Crazy Rich Asians and the Power of Representation
I'm not crying, those are just feeling leaking out of my face.
Crazy Rich Asians has been in theaters for less than a week, but the film is already having a huge cultural impact. The movie (whichwe loved) is the first studio film to feature an all Asian cast since 1993’s Joy Luck Club. That’s 25 years without any major onscreen representation, and 25 years of canonically Asian characters being played by white people. Scarlett Johansson did it in Ghost in the Shell, Tilda Swinton did it in Doctor Strange, and Emma Stone in Aloha. Frankly, I wouldn’t have been surprised if they cast Taylor Swift as Mulan.
We talk a lot about the importance of representation, which can feel like a nebulous concept. But for marginalized audiences (i.e. anyone not straight white cis men) there is a power to seeing yourself reflected onscreen. There is power in being seen and being affirmed. Marginalized audiences have become experts at projecting, at imagining themselves as the hero of the story. We project ourselves onto characters like Luke Skywalker or Indiana Jones, trying them on like clothes that don’t quite fit. Maybe that’s why the man babies of the internet get so furious every time a woman gets cast as a lead in a Star Wars movie or becomes the new Dr. Who. They haven’t spent their lives craving to see themselves onscreen; they’re the default. They can’t see themselves in women or minority characters because they’ve never had to.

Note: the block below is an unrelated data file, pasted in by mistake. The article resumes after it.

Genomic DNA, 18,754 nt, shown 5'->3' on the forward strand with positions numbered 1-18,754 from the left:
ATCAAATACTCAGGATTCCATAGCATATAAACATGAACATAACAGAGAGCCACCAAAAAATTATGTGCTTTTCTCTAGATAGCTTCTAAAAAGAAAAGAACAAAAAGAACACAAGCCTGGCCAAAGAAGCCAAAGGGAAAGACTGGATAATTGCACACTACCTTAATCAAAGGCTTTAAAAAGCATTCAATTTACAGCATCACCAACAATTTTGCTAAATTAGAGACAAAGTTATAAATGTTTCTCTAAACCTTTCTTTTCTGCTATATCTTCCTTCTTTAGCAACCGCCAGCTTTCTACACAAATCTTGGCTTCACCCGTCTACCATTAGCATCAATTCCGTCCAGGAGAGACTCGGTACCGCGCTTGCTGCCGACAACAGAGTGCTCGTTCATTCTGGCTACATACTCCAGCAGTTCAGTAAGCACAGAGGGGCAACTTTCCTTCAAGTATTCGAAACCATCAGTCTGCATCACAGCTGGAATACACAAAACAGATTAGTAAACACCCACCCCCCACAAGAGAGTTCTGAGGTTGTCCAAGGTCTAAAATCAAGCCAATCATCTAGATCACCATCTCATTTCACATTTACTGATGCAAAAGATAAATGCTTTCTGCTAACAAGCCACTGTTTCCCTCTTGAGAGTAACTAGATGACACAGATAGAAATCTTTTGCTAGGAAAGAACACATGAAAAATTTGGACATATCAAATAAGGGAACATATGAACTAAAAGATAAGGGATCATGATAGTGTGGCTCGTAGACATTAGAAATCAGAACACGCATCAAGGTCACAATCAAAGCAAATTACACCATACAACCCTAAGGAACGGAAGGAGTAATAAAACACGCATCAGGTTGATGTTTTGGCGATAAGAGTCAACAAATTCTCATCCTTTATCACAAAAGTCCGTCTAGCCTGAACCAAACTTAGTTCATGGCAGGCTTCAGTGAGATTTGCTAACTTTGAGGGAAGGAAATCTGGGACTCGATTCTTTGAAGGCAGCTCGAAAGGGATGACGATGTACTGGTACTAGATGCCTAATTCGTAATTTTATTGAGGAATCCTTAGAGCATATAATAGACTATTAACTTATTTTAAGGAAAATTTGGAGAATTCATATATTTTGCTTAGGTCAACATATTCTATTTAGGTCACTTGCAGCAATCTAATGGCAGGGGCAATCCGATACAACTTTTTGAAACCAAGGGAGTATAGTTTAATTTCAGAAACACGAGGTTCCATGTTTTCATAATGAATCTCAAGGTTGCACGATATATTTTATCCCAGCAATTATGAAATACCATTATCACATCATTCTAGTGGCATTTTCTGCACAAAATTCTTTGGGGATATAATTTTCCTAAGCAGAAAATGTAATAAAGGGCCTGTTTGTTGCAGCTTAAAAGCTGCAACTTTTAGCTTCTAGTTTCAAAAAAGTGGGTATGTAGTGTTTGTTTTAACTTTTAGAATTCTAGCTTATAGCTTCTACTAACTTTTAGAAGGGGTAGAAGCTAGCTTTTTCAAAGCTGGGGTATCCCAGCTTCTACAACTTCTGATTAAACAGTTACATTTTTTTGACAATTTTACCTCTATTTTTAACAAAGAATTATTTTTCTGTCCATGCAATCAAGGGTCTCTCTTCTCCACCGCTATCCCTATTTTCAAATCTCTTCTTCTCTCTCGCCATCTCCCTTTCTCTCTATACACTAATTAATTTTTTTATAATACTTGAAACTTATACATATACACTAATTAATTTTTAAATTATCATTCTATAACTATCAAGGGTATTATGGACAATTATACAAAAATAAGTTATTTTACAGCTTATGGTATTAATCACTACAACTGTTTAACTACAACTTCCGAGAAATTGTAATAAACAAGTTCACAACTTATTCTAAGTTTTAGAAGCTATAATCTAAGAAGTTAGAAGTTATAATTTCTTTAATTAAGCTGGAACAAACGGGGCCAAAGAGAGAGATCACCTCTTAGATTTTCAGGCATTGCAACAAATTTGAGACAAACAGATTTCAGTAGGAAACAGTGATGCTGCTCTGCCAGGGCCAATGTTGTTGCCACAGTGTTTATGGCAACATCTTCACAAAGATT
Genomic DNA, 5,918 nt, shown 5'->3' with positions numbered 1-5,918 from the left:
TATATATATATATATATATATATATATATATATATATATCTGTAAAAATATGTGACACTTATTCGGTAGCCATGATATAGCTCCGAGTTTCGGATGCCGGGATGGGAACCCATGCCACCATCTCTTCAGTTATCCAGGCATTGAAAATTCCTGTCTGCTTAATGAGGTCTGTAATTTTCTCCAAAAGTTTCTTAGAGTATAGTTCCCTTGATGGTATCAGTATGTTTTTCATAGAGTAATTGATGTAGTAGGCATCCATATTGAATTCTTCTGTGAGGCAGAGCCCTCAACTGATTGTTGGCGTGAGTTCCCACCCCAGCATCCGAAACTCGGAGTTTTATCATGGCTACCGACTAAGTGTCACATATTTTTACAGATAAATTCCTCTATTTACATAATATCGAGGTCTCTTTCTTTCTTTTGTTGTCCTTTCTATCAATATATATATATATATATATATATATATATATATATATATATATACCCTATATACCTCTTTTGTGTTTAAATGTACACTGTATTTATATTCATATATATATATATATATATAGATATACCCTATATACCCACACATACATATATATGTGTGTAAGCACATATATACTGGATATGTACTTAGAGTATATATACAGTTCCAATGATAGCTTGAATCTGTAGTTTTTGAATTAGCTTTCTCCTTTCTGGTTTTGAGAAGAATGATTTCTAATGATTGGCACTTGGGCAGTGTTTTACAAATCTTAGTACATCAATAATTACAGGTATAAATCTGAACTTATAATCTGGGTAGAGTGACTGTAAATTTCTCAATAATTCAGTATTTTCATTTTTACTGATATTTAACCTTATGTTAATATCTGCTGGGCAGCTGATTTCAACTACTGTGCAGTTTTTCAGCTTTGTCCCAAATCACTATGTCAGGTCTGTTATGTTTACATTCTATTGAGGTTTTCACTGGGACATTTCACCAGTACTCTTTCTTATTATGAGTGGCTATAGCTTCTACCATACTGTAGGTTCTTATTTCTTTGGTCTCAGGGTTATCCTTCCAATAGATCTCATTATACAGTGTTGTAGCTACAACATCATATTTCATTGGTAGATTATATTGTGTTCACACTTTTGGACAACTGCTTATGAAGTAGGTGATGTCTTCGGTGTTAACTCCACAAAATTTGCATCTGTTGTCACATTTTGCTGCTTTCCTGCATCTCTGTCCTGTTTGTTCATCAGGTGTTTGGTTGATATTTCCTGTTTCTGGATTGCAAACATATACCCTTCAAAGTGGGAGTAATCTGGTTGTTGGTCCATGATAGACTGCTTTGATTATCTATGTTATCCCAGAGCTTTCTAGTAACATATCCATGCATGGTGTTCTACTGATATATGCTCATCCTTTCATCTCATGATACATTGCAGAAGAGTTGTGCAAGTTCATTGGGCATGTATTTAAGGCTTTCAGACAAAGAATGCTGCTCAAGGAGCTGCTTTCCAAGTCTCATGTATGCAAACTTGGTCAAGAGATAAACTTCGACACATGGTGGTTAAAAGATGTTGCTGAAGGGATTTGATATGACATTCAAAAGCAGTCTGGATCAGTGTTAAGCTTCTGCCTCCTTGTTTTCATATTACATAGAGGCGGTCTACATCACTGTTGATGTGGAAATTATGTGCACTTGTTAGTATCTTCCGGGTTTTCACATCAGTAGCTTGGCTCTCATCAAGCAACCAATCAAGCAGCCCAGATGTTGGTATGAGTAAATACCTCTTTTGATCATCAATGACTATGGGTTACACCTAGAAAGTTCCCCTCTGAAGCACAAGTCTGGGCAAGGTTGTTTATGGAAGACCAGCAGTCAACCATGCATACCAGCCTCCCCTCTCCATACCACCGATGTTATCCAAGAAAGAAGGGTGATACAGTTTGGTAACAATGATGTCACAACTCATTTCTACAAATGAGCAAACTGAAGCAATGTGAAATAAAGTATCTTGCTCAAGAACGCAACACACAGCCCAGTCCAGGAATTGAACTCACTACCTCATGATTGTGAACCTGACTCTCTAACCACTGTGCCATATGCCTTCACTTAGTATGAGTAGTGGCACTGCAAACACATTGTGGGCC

A quick glance at social media shows how strong an impact representation can have:
You’re 25 years old.
You see a movie with an all-asian cast at a screening and for some reason you’re crying and you can’t stop. You’ve never seen a cast like this in Hollywood. Everyone is beautiful.
You’re so happy you’re Chinese. #CrazyRichAsians #RepresentationMatters
— Kimberly Yam (@kimmythepooh) August 18, 2018
Y’all gotta watch and support #CrazyRichAsians because I saw this movie today, and sobbed because I am an Asian-American woman, and to see the clash between Asian culture and Asian-American culture on the screen makes me feel like I am finally being seen and heard.
— Fork n Spoon (@tinidornkutsara) August 16, 2018
Feeling seen is a fundamental need, especially for children, who are still growing and shaping their sense of self. Countless kids will see themselves reflected in this movie, and that’s a beautiful thing.
(image: Warner Bros.)
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